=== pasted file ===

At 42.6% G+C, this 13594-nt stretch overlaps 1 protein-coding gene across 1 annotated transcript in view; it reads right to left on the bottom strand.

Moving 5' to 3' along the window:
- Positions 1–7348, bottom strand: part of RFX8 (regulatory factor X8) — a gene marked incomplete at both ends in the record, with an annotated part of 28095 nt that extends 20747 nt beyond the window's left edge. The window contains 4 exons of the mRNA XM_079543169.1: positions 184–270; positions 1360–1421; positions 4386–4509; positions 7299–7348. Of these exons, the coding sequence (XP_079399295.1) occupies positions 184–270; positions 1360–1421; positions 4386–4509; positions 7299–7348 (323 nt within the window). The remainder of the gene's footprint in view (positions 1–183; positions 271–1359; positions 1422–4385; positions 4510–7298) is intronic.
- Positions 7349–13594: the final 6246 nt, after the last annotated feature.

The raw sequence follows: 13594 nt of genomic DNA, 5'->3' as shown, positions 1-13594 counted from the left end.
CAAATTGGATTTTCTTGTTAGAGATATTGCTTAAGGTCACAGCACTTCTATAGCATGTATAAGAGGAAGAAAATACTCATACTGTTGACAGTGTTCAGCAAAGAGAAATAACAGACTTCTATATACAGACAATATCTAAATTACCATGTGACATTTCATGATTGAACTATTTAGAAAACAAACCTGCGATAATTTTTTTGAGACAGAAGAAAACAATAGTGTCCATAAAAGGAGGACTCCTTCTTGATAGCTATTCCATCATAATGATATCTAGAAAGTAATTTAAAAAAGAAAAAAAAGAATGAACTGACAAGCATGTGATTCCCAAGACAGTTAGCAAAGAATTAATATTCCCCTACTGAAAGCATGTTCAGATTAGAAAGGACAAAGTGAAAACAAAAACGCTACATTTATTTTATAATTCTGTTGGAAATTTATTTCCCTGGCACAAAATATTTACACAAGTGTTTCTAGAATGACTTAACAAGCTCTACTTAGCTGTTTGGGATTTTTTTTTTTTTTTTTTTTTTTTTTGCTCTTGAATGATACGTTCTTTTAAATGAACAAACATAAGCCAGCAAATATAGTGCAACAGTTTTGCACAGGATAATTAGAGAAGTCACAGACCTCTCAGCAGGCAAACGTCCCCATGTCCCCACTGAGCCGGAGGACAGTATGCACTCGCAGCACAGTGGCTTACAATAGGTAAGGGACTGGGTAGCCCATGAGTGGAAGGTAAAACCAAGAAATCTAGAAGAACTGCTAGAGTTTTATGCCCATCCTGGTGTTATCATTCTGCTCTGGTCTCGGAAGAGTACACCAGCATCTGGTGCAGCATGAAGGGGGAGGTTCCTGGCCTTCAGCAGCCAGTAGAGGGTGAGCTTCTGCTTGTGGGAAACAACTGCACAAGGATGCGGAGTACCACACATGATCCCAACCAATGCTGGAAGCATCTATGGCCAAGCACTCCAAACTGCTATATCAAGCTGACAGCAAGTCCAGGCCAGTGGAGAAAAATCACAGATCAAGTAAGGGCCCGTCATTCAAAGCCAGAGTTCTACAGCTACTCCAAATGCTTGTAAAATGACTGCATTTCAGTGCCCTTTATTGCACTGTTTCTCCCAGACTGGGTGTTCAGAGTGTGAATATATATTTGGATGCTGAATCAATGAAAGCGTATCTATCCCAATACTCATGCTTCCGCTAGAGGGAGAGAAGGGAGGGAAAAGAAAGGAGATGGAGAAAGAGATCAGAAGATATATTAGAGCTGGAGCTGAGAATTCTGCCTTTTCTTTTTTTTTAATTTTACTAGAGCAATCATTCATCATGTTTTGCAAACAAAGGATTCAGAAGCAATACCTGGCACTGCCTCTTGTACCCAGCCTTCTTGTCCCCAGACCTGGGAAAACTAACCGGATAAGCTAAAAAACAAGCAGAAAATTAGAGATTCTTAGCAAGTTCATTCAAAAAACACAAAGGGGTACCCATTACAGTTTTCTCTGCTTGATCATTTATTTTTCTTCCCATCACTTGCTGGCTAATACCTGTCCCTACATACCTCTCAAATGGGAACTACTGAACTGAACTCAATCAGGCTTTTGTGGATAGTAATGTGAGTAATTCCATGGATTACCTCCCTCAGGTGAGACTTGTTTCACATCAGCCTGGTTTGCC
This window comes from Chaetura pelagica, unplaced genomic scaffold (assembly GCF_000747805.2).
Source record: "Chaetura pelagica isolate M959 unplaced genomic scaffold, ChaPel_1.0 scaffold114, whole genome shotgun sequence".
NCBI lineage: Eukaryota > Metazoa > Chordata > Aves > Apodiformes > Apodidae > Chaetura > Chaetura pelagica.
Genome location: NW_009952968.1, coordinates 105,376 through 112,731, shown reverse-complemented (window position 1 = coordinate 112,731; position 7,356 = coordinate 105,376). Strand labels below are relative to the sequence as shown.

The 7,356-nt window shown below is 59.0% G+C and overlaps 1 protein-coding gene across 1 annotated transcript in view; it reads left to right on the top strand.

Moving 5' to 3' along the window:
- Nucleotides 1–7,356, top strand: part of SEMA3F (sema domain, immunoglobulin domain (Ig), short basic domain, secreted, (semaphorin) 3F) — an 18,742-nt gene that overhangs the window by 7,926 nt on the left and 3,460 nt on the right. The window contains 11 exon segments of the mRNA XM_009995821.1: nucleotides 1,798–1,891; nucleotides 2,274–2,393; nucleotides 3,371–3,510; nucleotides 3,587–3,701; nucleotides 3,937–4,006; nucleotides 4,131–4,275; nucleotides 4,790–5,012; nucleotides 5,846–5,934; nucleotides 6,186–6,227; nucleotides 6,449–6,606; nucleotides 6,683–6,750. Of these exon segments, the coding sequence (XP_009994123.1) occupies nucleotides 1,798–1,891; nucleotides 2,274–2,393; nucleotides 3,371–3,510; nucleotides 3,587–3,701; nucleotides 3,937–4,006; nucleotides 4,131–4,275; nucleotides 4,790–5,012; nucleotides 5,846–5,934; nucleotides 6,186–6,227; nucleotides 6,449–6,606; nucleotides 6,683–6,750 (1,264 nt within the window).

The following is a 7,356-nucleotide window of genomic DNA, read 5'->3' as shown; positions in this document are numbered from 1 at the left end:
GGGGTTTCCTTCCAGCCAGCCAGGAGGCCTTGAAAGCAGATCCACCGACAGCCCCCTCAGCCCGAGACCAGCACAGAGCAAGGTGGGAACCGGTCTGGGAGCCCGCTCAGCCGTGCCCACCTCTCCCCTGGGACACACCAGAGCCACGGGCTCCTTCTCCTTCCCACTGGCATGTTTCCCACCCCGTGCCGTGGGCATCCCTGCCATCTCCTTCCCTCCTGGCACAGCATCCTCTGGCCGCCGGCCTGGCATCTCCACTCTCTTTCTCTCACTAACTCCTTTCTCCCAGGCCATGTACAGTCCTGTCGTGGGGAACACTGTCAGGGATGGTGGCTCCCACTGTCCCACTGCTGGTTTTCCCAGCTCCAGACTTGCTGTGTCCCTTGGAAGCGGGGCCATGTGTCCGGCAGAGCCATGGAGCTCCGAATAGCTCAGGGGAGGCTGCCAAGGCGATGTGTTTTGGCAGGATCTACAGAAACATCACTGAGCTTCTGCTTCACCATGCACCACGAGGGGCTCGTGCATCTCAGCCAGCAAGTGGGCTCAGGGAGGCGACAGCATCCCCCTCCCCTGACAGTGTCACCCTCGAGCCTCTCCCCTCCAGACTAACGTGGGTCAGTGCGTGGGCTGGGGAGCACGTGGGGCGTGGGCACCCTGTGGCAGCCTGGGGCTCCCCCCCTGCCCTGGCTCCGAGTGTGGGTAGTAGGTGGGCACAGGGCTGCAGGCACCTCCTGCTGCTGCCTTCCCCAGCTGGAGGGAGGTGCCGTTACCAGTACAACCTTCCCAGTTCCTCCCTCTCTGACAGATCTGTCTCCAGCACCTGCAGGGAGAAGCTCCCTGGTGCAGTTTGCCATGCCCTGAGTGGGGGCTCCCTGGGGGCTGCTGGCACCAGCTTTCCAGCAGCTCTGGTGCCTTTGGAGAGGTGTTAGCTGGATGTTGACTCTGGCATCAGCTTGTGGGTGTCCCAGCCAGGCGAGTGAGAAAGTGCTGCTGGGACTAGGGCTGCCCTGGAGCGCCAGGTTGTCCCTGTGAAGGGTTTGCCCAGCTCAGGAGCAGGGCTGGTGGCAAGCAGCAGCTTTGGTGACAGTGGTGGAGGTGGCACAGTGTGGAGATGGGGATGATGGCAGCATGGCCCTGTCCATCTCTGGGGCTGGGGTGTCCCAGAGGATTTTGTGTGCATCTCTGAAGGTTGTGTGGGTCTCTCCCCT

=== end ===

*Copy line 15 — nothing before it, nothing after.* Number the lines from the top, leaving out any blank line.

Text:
GGGGTTTCCTTCCAGCCAGCCAGGAGGCCTTGAAAGCAGATCCACCGACAGCCCCCTCAGCCCGAGACCAGCACAGAGCAAGGTGGGAACCGGTCTGGGAGCCCGCTCAGCCGTGCCCACCTCTCCCCTGGGACACACCAGAGCCACGGGCTCCTTCTCCTTCCCACTGGCATGTTTCCCACCCCGTGCCGTGGGCATCCCTGCCATCTCCTTCCCTCCTGGCACAGCATCCTCTGGCCGCCGGCCTGGCATCTCCACTCTCTTTCTCTCACTAACTCCTTTCTCCCAGGCCATGTACAGTCCTGTCGTGGGGAACACTGTCAGGGATGGTGGCTCCCACTGTCCCACTGCTGGTTTTCCCAGCTCCAGACTTGCTGTGTCCCTTGGAAGCGGGGCCATGTGTCCGGCAGAGCCATGGAGCTCCGAATAGCTCAGGGGAGGCTGCCAAGGCGATGTGTTTTGGCAGGATCTACAGAAACATCACTGAGCTTCTGCTTCACCATGCACCACGAGGGGCTCGTGCATCTCAGCCAGCAAGTGGGCTCAGGGAGGCGACAGCATCCCCCTCCCCTGACAGTGTCACCCTCGAGCCTCTCCCCTCCAGACTAACGTGGGTCAGTGCGTGGGCTGGGGAGCACGTGGGGCGTGGGCACCCTGTGGCAGCCTGGGGCTCCCCCCCTGCCCTGGCTCCGAGTGTGGGTAGTAGGTGGGCACAGGGCTGCAGGCACCTCCTGCTGCTGCCTTCCCCAGCTGGAGGGAGGTGCCGTTACCAGTACAACCTTCCCAGTTCCTCCCTCTCTGACAGATCTGTCTCCAGCACCTGCAGGGAGAAGCTCCCTGGTGCAGTTTGCCATGCCCTGAGTGGGGGCTCCCTGGGGGCTGCTGGCACCAGCTTTCCAGCAGCTCTGGTGCCTTTGGAGAGGTGTTAGCTGGATGTTGACTCTGGCATCAGCTTGTGGGTGTCCCAGCCAGGCGAGTGAGAAAGTGCTGCTGGGACTAGGGCTGCCCTGGAGCGCCAGGTTGTCCCTGTGAAGGGTTTGCCCAGCTCAGGAGCAGGGCTGGTGGCAAGCAGCAGCTTTGGTGACAGTGGTGGAGGTGGCACAGTGTGGAGATGGGGATGATGGCAGCATGGCCCTGTCCATCTCTGGGGCTGGGGTGTCCCAGAGGATTTTGTGTGCATCTCTGAAGGTTGTGTGGGTCTCTCCCCT